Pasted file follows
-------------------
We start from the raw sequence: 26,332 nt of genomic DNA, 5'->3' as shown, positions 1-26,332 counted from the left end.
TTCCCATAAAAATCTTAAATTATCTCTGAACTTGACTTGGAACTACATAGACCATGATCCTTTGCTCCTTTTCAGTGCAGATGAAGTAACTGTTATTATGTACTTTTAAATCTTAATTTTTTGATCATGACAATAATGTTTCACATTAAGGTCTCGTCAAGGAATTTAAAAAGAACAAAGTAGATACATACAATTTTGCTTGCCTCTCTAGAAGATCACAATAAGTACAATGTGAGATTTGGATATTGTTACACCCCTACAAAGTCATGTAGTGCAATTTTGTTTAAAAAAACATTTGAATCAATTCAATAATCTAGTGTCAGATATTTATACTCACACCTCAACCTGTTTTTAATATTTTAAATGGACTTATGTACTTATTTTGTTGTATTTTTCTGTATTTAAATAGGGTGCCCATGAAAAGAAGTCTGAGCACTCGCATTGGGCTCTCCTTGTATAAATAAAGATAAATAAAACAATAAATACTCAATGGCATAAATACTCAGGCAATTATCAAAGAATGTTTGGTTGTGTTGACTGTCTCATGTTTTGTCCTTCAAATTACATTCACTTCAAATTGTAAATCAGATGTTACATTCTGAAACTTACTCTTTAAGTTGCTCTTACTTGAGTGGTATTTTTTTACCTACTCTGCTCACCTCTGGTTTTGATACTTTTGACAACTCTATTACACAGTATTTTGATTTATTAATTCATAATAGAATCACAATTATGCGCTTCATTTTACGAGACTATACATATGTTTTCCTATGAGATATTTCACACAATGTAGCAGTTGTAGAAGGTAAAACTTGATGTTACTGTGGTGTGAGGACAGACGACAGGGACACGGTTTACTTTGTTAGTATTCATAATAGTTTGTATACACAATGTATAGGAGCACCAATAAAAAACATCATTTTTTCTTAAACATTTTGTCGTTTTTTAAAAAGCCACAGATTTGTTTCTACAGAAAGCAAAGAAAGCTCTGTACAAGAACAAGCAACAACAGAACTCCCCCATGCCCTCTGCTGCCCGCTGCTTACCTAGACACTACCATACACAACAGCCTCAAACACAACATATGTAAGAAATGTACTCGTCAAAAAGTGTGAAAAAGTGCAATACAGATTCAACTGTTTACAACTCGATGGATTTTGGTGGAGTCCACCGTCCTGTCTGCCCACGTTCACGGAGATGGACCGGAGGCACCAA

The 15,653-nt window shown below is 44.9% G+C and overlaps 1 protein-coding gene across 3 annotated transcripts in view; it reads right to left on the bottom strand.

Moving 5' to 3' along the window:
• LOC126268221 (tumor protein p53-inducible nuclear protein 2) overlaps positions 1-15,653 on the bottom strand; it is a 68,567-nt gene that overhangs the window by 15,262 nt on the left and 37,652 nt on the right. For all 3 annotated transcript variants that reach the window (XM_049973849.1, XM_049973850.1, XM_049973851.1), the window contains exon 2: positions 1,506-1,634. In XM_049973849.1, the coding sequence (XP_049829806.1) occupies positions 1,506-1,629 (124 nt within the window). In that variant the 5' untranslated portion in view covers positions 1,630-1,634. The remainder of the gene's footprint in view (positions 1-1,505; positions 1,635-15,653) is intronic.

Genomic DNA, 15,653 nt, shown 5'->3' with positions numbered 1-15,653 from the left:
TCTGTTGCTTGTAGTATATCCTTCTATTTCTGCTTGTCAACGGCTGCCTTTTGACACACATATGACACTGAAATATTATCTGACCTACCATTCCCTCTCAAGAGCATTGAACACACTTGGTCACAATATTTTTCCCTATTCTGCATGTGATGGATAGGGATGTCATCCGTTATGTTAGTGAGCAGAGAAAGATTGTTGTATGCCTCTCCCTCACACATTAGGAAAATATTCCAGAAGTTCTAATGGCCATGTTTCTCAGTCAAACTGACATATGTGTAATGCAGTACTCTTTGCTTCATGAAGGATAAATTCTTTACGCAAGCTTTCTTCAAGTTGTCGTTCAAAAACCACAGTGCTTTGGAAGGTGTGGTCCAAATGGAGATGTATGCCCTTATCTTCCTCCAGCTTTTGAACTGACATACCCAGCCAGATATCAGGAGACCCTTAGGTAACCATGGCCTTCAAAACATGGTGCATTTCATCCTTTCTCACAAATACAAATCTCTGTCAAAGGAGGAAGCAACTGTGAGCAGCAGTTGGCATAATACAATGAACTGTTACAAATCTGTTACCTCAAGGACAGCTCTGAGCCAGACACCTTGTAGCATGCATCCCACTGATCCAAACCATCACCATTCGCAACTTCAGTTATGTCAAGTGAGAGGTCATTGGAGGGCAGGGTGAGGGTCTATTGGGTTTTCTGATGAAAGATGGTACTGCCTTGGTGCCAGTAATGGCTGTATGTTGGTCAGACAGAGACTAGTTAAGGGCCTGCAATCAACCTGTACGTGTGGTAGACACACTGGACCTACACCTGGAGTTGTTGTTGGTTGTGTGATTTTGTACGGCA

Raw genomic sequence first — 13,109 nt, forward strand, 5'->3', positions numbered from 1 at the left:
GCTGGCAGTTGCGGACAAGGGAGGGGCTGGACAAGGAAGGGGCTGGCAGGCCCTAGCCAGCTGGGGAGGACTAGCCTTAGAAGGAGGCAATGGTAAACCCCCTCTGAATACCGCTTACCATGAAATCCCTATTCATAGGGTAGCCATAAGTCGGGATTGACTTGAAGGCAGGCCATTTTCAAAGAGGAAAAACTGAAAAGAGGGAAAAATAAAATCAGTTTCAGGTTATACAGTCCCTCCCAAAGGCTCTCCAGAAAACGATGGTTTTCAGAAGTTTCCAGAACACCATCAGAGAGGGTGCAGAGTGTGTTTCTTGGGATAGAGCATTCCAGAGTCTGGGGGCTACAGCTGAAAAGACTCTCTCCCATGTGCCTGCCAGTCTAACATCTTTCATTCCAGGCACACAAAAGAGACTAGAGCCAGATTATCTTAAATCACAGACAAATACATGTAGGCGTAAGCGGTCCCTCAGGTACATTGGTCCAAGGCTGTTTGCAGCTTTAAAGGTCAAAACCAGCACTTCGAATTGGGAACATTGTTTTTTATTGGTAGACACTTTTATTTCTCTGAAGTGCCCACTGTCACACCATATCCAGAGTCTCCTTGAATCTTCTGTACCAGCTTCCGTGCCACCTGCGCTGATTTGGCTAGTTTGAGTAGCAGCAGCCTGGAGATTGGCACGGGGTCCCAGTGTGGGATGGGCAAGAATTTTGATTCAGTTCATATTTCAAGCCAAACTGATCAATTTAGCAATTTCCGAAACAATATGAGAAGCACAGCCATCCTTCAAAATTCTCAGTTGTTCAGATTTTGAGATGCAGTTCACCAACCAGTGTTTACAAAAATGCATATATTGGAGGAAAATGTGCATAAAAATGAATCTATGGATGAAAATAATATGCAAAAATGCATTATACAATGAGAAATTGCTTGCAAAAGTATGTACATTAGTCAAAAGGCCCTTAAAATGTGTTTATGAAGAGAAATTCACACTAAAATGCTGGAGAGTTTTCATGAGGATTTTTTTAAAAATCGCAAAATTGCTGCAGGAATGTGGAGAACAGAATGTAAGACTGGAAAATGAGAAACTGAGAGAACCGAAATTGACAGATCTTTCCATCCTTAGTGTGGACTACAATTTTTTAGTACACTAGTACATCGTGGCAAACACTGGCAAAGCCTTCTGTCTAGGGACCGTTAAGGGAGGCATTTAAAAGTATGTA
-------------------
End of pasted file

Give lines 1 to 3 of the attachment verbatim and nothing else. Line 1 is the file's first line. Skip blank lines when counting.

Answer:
We start from the raw sequence: 26,332 nt of genomic DNA, 5'->3' as shown, positions 1-26,332 counted from the left end.
TTCCCATAAAAATCTTAAATTATCTCTGAACTTGACTTGGAACTACATAGACCATGATCCTTTGCTCCTTTTCAGTGCAGATGAAGTAACTGTTATTATGTACTTTTAAATCTTAATTTTTTGATCATGACAATAATGTTTCACATTAAGGTCTCGTCAAGGAATTTAAAAAGAACAAAGTAGATACATACAATTTTGCTTGCCTCTCTAGAAGATCACAATAAGTACAATGTGAGATTTGGATATTGTTACACCCCTACAAAGTCATGTAGTGCAATTTTGTTTAAAAAAACATTTGAATCAATTCAATAATCTAGTGTCAGATATTTATACTCACACCTCAACCTGTTTTTAATATTTTAAATGGACTTATGTACTTATTTTGTTGTATTTTTCTGTATTTAAATAGGGTGCCCATGAAAAGAAGTCTGAGCACTCGCATTGGGCTCTCCTTGTATAAATAAAGATAAATAAAACAATAAATACTCAATGGCATAAATACTCAGGCAATTATCAAAGAATGTTTGGTTGTGTTGACTGTCTCATGTTTTGTCCTTCAAATTACATTCACTTCAAATTGTAAATCAGATGTTACATTCTGAAACTTACTCTTTAAGTTGCTCTTACTTGAGTGGTATTTTTTTACCTACTCTGCTCACCTCTGGTTTTGATACTTTTGACAACTCTATTACACAGTATTTTGATTTATTAATTCATAATAGAATCACAATTATGCGCTTCATTTTACGAGACTATACATATGTTTTCCTATGAGATATTTCACACAATGTAGCAGTTGTAGAAGGTAAAACTTGATGTTACTGTGGTGTGAGGACAGACGACAGGGACACGGTTTACTTTGTTAGTATTCATAATAGTTTGTATACACAATGTATAGGAGCACCAATAAAAAACATCATTTTTTCTTAAACATTTTGTCGTTTTTTAAAAAGCCACAGATTTGTTTCTACAGAAAGCAAAGAAAGCTCTGTACAAGAACAAGCAACAACAGAACTCCCCCATGCCCTCTGCTGCCCGCTGCTTACCTAGACACTACCATACACAACAGCCTCAAACACAACATATGTAAGAAATGTACTCGTCAAAAAGTGTGAAAAAGTGCAATACAGATTCAACTGTTTACAACTCGATGGATTTTGGTGGAGTCCACCGTCCTGTCTGCCCACGTTCACGGAGATGGACCGGAGGCACCAA

The 15,653-nt window shown below is 44.9% G+C and overlaps 1 protein-coding gene across 3 annotated transcripts in view; it reads right to left on the bottom strand.